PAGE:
Why are some of the world’s top performers singing at their funerals?

A group of musicologists from several universities have developed a system that can identify whether a singer’s performance is likely to be associated with a specific death, and why it might have happened.

Their study, published in the journal Frontiers in Human Neuroscience, shows that death can be associated not only with the death of a loved one, but with the music’s effect on the body.

The research, which involved using machine learning techniques to identify whether certain music played by a group of mourners at a funeral was associated with death, is the first to directly link a particular musical event to an individual’s death.

“This research opens the way for more meaningful and sensitive communication in the funeral industry,” says lead author Dr John Jager, a computational music scientist at the University of California, Berkeley.

“It will help us understand how music and funeral music are intertwined, which will help with understanding death, for instance, or how music can help people cope with bereavement.”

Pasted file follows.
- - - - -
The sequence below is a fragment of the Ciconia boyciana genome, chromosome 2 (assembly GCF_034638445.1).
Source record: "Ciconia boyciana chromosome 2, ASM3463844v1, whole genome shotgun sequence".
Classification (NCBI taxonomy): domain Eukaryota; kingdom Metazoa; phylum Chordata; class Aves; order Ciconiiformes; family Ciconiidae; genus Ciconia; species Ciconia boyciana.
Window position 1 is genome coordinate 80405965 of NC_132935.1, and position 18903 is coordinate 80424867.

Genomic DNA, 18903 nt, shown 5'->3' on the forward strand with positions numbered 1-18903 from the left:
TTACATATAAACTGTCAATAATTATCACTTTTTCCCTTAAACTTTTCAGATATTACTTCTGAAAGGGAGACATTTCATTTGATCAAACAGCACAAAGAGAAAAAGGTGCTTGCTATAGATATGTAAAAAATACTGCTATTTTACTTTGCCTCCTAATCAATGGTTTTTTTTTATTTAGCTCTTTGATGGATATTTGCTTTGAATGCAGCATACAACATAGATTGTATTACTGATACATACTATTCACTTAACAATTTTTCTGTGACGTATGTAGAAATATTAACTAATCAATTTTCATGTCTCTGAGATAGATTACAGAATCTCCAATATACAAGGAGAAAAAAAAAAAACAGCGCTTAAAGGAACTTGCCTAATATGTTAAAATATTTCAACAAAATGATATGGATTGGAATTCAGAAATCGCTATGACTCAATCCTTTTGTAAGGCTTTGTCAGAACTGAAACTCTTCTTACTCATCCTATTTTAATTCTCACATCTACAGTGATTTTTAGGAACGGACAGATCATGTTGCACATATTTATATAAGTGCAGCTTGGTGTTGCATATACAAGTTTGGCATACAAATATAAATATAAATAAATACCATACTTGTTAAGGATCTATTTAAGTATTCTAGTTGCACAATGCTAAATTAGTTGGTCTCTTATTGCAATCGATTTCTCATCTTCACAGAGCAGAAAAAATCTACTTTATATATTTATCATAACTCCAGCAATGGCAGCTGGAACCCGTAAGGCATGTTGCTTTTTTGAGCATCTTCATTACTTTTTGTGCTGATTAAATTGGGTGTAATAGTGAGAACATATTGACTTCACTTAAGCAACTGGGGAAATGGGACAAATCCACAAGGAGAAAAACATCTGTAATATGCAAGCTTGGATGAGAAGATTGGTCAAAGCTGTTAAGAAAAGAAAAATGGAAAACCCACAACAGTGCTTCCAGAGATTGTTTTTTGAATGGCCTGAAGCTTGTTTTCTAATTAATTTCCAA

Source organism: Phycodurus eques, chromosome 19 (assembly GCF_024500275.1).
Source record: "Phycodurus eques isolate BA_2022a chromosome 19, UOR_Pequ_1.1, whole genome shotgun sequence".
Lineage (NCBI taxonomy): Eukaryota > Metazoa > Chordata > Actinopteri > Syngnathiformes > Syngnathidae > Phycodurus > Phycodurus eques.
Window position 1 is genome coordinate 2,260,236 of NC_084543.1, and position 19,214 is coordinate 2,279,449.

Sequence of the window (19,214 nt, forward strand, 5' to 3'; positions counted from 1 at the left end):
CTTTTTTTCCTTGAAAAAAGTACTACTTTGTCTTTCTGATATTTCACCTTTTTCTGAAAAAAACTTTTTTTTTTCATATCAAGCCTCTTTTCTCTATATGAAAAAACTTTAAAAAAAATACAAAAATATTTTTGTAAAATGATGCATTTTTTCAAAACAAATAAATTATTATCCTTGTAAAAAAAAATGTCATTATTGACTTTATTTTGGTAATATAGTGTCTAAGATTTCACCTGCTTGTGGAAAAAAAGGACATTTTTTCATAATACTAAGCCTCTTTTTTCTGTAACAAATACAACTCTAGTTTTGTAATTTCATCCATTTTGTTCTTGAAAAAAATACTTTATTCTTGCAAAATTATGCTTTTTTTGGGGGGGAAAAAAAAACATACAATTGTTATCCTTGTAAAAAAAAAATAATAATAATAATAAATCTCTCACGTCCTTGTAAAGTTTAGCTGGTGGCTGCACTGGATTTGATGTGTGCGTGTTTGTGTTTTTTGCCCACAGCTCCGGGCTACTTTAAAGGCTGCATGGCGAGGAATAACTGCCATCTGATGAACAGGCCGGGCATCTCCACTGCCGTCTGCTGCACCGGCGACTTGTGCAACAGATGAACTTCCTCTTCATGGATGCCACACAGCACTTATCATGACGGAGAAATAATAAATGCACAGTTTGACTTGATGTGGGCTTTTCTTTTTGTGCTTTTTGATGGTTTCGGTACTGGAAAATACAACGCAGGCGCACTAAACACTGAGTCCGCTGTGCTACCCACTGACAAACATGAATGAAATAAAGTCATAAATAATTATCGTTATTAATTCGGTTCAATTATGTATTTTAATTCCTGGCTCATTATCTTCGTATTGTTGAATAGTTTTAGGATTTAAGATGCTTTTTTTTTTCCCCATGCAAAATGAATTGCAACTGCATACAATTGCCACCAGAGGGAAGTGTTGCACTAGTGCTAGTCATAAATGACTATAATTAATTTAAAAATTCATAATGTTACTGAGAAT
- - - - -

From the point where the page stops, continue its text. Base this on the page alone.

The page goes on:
The researchers looked at music played during funeral services, which can include music from opera and pop music, as well as folk, country and contemporary music.

They then used a novel approach to determine whether the music played was likely to cause death or not.

The researchers found that some music played in funeral homes and funeral homes attended by professional musicians was associated, by a significant margin, with death.

For example, when music was played during the service by a musician from the folk group The Prowlers, the researchers found a 25 per cent increase in death rates.

The authors also found that the more people who were attending funeral services by professional singers, the higher their mortality rates.

“We found that people who went to funeral services that were attended by a professional singer had higher death rates than those who went by a funeral director,” says Dr Jager.

The funeral industry’s reputation for its high death rates is well-documented, but its popularity has fallen in recent years, partly because of a growing awareness of the risks of using music in funeral services.

“The industry’s death rate has been falling for some time,” says Jager: “Now we see that it’s falling for different reasons, but it’s still rising.”

The authors suggest that funerals should consider incorporating a wider range of music into their services, including jazz, country, and even hip-hop, which may encourage more people to take up singing in the future.